And then I stopped. (Not so easily, of course, lots of safety contracts and lists of health coping activities and techniques and medication and relapsing and all of that. But I stopped.) And it’s been … I don’t even remember the last time I did it. Over 10 years, certainly. Long enough that you can hardly see any of the scars unless you know exactly where to look.
But it is still the first thing I think of. My first unconscious innate reaction to stress or emotional pain or just feeling overwhelmed and drowned by my own emotions. It is always there, just under the skin, waiting for me to be weak enough for it to take over again. That’s why I will never trust myself enough to have a razor blade or an x-acto knife in the house – I know that if they’re there, I’ll lose my way sometime.
[I just turned my head and saw two straight pins sitting on the desk (I was mending a hem) and *boom* I see them plunging into my wrist, just near the bone. It’s not that I imagine the process of picking them up – my mind flashes straight to an image of me pushing it into my skin, with the idea that “this is right, this is good.” I can almost feel myself relaxing while I visualize it and then I shake my head and it’s gone and I’m disappointed in myself for even thinking of it.]
I’m beginning to think it will never stop. I may never do it again – I hope I never do it again, I intend never to do it again – but it will always be there. It will always be the first thing I think of, before there’s even time to think.
The FBI recently released the 2008 Hate Crimes Statistics report, summarizing hate crime data from over 13,000 law enforcement agencies in the United States. The Attorney General is required to compile and report on this data yearly. Although the majority of hate crimes are based on race, it includes reporting on crimes “motivated by disability bias,” which made up 1 percent of the reported incidents.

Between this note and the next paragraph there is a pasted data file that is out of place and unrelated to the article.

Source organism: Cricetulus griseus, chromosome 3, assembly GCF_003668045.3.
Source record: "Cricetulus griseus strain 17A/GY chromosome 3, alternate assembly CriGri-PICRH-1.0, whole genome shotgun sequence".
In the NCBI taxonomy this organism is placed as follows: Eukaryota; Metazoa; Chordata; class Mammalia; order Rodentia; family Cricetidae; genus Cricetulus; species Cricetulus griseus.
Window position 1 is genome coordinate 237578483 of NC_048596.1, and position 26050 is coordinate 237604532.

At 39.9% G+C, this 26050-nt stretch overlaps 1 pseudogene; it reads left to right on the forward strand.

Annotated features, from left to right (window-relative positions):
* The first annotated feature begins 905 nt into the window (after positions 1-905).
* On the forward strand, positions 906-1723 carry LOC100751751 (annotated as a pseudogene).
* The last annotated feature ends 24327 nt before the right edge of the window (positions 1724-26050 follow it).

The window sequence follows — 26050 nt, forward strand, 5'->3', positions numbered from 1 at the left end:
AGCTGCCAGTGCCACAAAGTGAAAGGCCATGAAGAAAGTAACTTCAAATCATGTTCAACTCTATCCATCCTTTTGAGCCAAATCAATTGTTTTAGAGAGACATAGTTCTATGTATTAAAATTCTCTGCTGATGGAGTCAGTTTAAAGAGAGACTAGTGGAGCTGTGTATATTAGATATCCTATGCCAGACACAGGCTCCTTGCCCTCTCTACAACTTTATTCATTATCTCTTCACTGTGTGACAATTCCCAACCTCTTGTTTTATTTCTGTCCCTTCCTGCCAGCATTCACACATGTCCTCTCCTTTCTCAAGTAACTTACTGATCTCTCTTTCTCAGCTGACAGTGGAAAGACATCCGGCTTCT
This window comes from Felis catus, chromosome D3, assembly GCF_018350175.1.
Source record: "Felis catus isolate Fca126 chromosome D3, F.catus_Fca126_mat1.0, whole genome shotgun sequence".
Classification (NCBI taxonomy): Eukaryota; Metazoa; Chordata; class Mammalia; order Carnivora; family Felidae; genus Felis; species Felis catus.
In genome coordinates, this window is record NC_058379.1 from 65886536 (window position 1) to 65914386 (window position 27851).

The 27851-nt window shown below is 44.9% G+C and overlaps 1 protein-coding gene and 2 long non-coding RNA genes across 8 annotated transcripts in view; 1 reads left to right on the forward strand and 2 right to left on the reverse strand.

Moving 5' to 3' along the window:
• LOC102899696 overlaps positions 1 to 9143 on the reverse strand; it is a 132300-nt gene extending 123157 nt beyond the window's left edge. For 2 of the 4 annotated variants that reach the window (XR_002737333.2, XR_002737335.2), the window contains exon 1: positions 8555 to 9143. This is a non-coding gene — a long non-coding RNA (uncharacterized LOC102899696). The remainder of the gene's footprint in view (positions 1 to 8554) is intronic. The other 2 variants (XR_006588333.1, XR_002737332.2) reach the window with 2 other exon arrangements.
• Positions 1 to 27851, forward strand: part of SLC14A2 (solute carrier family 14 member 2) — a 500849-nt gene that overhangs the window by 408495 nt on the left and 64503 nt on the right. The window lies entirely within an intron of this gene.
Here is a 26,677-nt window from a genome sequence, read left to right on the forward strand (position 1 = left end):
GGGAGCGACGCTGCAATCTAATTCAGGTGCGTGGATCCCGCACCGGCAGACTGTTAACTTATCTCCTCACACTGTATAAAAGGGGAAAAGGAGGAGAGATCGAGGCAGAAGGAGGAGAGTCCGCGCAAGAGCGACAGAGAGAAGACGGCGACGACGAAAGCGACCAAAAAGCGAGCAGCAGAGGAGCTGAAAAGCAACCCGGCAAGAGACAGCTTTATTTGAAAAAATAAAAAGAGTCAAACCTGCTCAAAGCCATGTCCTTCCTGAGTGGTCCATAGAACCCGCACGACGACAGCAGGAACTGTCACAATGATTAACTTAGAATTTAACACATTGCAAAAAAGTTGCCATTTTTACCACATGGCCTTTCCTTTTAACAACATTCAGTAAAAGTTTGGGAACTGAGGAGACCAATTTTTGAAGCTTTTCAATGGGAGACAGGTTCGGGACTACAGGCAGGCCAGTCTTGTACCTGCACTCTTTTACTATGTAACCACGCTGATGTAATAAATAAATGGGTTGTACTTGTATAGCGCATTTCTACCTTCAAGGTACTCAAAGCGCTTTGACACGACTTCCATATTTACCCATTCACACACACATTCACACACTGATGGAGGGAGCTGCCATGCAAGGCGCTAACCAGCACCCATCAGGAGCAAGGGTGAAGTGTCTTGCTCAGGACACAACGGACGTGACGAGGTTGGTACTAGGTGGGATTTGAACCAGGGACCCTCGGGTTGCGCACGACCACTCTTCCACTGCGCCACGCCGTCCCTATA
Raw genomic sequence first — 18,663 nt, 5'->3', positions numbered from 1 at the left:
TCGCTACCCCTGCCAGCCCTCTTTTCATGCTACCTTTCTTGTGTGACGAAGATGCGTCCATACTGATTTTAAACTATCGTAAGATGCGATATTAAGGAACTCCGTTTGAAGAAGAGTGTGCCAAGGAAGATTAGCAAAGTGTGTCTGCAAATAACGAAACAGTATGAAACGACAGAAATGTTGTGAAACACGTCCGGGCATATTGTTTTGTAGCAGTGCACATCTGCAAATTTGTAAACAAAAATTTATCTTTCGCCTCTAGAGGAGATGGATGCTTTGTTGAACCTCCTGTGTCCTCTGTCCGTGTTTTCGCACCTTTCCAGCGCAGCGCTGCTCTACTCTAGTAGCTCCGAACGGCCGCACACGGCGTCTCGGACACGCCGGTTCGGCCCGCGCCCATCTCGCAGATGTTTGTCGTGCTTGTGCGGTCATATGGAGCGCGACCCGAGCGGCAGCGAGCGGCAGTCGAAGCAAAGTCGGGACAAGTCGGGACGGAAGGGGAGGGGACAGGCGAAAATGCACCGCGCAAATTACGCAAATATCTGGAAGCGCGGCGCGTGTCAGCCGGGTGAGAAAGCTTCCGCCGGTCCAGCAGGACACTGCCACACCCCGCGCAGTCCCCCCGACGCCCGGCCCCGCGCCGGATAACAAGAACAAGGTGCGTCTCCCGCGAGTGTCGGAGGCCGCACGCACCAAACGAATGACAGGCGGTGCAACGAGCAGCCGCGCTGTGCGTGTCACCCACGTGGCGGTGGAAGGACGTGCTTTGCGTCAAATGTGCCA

Of the total 9,168 hate crime offenses in the report, 85 were on the basis of disability: 28 against a person with a physical disability and 57 against a person with a mental disability. The most common offenses were “Simple assault” and “Intimidation,” with a number of “Vandalism” incidents also. The vast majority of incidents took place in the victim’s residence or home. This mirrors the overall data – the majority of all hate crimes regardless of basis were assaults and intimidation taking place in or near the victim’s residence or home.
What is most clear from the report is that the majority of crimes committed against people with disabilities are not considered or categorized as hate crimes on the basis of disability. The US Department of Justice released a 2007 report on crime against people with disabilities finding that in one year, approximately 716,000 nonfatal violent crimes and 2.3 million property crimes were committed against people with disabilities. Even considering that only one in five PWD crime victims “believed that they became a victims because of their disability,” these numbers are an order of magnitude larger that then total crimes against PWD listed in the hate crime statistics.
Whether crimes against people with disabilities should be considered hate crimes is a difficult and complicated question. One on hand, the DOJ report demonstrates that the rate of nonfatal violent crimes against PWD was 1.5 higher than the rate for TABs, with the rate of crimes against women with disabilities almost twice the rate for TAB women. It is hard to imagine that disparities this significant are unrelated to disability status.
At the same time, I am concerned about giving more power to the criminal justice system. I read a compelling piece at The Bilerico Project recently which, while focus on trans issues, seems relevant to this discussion: